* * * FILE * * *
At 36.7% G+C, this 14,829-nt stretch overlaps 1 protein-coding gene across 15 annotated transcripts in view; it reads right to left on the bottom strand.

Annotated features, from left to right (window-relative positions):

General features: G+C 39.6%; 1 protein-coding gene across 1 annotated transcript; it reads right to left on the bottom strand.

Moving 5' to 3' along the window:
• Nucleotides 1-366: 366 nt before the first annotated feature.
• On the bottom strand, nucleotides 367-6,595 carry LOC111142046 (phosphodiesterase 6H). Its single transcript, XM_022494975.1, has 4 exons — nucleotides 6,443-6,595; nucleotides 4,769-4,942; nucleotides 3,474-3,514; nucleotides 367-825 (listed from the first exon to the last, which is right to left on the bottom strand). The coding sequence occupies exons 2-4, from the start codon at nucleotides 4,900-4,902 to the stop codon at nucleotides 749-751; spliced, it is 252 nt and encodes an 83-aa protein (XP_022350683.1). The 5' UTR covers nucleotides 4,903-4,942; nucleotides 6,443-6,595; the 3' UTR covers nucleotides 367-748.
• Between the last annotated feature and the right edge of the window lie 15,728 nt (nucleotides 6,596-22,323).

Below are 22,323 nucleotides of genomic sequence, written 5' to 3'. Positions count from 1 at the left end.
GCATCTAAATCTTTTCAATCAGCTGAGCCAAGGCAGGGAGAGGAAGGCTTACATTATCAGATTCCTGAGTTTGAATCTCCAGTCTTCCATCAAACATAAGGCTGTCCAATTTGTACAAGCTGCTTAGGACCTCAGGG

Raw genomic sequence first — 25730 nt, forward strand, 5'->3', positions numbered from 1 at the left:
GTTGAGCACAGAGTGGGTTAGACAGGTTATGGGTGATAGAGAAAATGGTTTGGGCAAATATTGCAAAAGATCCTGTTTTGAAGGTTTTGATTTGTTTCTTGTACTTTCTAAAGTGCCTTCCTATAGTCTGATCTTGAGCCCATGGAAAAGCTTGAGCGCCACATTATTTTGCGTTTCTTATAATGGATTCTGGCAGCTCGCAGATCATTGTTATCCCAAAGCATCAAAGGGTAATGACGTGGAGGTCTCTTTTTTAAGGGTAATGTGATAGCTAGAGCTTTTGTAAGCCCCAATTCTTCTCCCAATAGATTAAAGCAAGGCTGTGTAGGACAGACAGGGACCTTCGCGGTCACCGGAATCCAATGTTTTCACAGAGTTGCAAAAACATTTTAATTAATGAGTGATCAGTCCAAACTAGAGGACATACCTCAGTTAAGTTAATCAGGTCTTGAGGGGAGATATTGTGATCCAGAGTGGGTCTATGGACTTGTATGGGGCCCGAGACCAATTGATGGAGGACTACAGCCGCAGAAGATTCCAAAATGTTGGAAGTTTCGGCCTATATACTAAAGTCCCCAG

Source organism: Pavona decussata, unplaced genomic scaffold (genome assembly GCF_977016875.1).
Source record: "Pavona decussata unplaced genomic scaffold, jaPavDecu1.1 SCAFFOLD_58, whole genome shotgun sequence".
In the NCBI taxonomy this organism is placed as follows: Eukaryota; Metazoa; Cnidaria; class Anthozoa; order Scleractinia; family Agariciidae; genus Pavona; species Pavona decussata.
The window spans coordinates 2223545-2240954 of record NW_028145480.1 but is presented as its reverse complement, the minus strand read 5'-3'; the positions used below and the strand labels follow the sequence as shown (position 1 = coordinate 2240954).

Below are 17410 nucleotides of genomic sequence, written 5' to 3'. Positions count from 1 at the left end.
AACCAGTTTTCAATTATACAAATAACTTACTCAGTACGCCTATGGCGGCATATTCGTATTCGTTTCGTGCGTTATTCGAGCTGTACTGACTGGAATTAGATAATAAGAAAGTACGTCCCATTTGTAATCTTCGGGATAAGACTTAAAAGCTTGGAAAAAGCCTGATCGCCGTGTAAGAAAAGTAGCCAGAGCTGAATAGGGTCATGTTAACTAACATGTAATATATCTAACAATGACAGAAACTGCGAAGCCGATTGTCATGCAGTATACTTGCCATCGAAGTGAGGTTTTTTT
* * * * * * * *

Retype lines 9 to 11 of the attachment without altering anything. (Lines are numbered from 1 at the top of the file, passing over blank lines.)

GCATCTAAATCTTTTCAATCAGCTGAGCCAAGGCAGGGAGAGGAAGGCTTACATTATCAGATTCCTGAGTTTGAATCTCCAGTCTTCCATCAAACATAAGGCTGTCCAATTTGTACAAGCTGCTTAGGACCTCAGGG

Raw genomic sequence first — 25730 nt, forward strand, 5'->3', positions numbered from 1 at the left:
GTTGAGCACAGAGTGGGTTAGACAGGTTATGGGTGATAGAGAAAATGGTTTGGGCAAATATTGCAAAAGATCCTGTTTTGAAGGTTTTGATTTGTTTCTTGTACTTTCTAAAGTGCCTTCCTATAGTCTGATCTTGAGCCCATGGAAAAGCTTGAGCGCCACATTATTTTGCGTTTCTTATAATGGATTCTGGCAGCTCGCAGATCATTGTTATCCCAAAGCATCAAAGGGTAATGACGTGGAGGTCTCTTTTTTAAGGGTAATGTGATAGCTAGAGCTTTTGTAAGCCCCAATTCTTCTCCCAATAGATTAAAGCAAGGCTGTGTAGGACAGACAGGGACCTTCGCGGTCACCGGAATCCAATGTTTTCACAGAGTTGCAAAAACATTTTAATTAATGAGTGATCAGTCCAAACTAGAGGACATACCTCAGTTAAGTTAATCAGGTCTTGAGGGGAGATATTGTGATCCAGAGTGGGTCTATGGACTTGTATGGGGCCCGAGACCAATTGATGGAGGACTACAGCCGCAGAAGATTCCAAAATGTTGGAAGTTTCGGCCTATATACTAAAGTCCCCAG